Four years after a study by Stanford’s Center for Research on Education Outcomes found the academic performance of charter school students to be lagging behind that of their public school peers, an updated version of the study has shown signs of incremental improvement in charter schools.
The original 2009 CREDO report, titled “Multiple Choice,” looked at charter schools in 16 states. The 2013 study encompassed 10 more states, including Indiana and Utah, and — by covering 79 percent of tested public school students and 95 percent of U.S. charter school students — constituted one of the largest studies on charter schools to date.
To compare charter and public schools, CREDO assigned each charter school student a “virtual twin”: a traditional public school student with the same socioeconomic background, ethnicity, school district based on residence and starting standardized test scores. CREDO then tracked the students’ scores and academic growth in reading and math over time.
The study found that charter school students outperformed peers from traditional public schools in math and reading in some states, such as Rhode Island and Tennessee, but lagged behind in others, like Nevada. Overall, however, charter schools have improved on average since 2009.
“Now the average charter school student gains about eight days in learning in reading over and above what the traditional public school counterpart gets,” said Devora Davis, CREDO’s research manager. “They have about the same learning gains in math.”
By contrast, the 2009 study found charter students to be behind their public school peers by seven and 22 days of learning in reading and math respectively. The 2013 study also found a greater number of charter schools outperforming public schools.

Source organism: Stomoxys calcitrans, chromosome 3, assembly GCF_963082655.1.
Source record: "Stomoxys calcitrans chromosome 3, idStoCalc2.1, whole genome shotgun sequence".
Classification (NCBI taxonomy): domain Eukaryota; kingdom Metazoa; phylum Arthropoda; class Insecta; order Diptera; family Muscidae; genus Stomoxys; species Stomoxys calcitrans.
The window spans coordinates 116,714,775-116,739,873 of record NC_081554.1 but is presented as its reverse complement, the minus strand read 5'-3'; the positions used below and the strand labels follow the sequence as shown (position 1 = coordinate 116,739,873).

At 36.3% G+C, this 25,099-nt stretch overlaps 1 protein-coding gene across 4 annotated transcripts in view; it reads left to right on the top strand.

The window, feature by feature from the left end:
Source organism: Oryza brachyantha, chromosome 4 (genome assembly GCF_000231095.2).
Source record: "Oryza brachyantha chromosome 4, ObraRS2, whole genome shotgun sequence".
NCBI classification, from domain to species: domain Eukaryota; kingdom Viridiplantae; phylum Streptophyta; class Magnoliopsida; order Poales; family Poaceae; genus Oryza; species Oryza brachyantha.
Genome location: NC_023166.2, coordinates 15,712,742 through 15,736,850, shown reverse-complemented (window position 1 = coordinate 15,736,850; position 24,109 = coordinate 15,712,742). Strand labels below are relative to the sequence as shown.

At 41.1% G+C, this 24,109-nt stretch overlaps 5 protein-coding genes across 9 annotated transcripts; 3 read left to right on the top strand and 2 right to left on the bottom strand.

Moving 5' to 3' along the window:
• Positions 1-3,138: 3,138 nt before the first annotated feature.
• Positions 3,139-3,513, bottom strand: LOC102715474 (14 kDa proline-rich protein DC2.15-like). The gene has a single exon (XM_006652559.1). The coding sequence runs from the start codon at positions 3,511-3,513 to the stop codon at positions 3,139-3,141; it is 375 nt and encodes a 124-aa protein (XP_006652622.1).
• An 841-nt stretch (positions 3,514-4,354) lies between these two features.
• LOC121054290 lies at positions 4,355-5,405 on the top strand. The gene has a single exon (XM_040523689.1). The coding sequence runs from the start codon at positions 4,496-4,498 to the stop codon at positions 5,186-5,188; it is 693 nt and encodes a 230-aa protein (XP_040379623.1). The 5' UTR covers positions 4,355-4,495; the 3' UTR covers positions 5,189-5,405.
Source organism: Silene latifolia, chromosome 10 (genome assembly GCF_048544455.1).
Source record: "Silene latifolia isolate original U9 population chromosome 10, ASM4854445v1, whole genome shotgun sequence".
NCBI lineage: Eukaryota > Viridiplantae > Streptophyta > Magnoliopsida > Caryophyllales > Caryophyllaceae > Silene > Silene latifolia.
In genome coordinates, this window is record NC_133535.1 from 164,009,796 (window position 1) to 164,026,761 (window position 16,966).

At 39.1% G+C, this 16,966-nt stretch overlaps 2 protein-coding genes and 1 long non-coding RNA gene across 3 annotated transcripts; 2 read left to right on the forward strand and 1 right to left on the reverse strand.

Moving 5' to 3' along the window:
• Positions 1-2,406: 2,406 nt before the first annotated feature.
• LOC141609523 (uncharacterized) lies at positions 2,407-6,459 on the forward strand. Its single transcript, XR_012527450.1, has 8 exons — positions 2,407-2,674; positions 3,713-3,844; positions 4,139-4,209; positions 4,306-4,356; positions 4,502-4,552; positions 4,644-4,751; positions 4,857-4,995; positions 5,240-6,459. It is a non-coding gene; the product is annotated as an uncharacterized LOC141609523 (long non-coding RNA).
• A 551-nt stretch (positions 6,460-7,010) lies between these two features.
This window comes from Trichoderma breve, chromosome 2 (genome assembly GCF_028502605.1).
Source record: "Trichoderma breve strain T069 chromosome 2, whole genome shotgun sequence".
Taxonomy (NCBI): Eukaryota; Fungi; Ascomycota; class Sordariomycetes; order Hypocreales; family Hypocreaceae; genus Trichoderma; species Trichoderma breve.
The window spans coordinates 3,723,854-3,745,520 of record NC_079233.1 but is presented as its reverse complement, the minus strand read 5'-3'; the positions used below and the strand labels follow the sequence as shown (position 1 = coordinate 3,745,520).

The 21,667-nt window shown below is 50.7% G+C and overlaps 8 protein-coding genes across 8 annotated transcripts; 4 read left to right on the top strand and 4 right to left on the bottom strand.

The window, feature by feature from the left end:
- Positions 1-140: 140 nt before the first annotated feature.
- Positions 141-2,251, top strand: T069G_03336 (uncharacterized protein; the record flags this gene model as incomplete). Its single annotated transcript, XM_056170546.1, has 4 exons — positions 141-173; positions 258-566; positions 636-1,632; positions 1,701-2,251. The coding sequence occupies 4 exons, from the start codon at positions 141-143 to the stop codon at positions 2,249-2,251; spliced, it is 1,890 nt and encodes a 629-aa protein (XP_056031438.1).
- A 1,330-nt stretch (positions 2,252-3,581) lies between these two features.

“In 2009…17 percent of charter schools were outperforming their traditional public schools in math, and it was about 19 percent in reading. That wasn’t something we had ready to publish at that time, but we did that subsequent work,” Davis said. “[Today] 29 percent of the charter schools in math and 25 percent of the charter schools in reading have better learning gains than the local alternative.”
The study also found that the majority of charter school students are now economically disadvantaged, suggesting that the alternative system might now provide better education for less privileged students. In the original 16 states surveyed, the proportion of charter students who are economically disadvantaged has risen from 49 percent to 61 percent.
According to the CREDO report, charter schools have seen an 80 percent increase in students nationally since 2009. The National Alliance for Public Charter Schools estimated that in the 2012-2013 school year over 6,000 U.S. charter schools served about 2.3 million students.
Davis pointed to charter schools’ autonomy as a potential factor in their success, noting that their ability to operate privately while backed by public funding allows more flexibility in both their academic curricula and their budget allocations, and drew attention to the ability to close underperforming charter schools.
“We did see that when they closed underperforming schools, they were more likely to have better results,” Davis said. “Some of the slow and steady progress I was talking about…is because of the closure of underperformers.”
Although the study did not take charter schools’ different curricula into account, Davis expressed hope that the study would encourage further improvement as charter schools imitate peers in states with higher learning gains.
“We now have enough data from enough states to see that there are some states that are starting up charter schools that have good performance right out of the gate,” Davis said. “States that aren’t doing as well might be able to look at what other states are doing that are getting better results and to teach those learning.”